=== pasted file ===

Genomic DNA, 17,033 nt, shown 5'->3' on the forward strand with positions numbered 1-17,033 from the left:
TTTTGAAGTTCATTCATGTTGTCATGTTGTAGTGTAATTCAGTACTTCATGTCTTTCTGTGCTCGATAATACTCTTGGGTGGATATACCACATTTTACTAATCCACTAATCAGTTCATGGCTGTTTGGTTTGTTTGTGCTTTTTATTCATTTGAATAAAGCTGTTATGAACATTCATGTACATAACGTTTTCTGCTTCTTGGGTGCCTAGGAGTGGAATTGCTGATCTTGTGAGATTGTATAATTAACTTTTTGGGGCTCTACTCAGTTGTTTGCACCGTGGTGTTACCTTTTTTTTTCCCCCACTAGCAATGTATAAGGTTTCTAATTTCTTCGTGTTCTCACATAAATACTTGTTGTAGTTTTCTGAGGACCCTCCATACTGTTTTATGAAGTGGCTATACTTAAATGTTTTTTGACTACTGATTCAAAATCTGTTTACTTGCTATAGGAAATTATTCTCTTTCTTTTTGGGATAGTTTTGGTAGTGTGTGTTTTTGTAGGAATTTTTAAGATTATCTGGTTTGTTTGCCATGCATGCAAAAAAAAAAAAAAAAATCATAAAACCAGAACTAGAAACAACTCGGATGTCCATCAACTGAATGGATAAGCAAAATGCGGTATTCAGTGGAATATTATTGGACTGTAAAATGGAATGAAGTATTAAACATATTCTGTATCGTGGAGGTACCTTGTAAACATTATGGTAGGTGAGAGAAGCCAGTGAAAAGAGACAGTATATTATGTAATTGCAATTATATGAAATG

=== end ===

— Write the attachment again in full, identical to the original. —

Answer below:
Genomic DNA, 17,033 nt, shown 5'->3' on the forward strand with positions numbered 1-17,033 from the left:
TTTTGAAGTTCATTCATGTTGTCATGTTGTAGTGTAATTCAGTACTTCATGTCTTTCTGTGCTCGATAATACTCTTGGGTGGATATACCACATTTTACTAATCCACTAATCAGTTCATGGCTGTTTGGTTTGTTTGTGCTTTTTATTCATTTGAATAAAGCTGTTATGAACATTCATGTACATAACGTTTTCTGCTTCTTGGGTGCCTAGGAGTGGAATTGCTGATCTTGTGAGATTGTATAATTAACTTTTTGGGGCTCTACTCAGTTGTTTGCACCGTGGTGTTACCTTTTTTTTTCCCCCACTAGCAATGTATAAGGTTTCTAATTTCTTCGTGTTCTCACATAAATACTTGTTGTAGTTTTCTGAGGACCCTCCATACTGTTTTATGAAGTGGCTATACTTAAATGTTTTTTGACTACTGATTCAAAATCTGTTTACTTGCTATAGGAAATTATTCTCTTTCTTTTTGGGATAGTTTTGGTAGTGTGTGTTTTTGTAGGAATTTTTAAGATTATCTGGTTTGTTTGCCATGCATGCAAAAAAAAAAAAAAAAATCATAAAACCAGAACTAGAAACAACTCGGATGTCCATCAACTGAATGGATAAGCAAAATGCGGTATTCAGTGGAATATTATTGGACTGTAAAATGGAATGAAGTATTAAACATATTCTGTATCGTGGAGGTACCTTGTAAACATTATGGTAGGTGAGAGAAGCCAGTGAAAAGAGACAGTATATTATGTAATTGCAATTATATGAAATG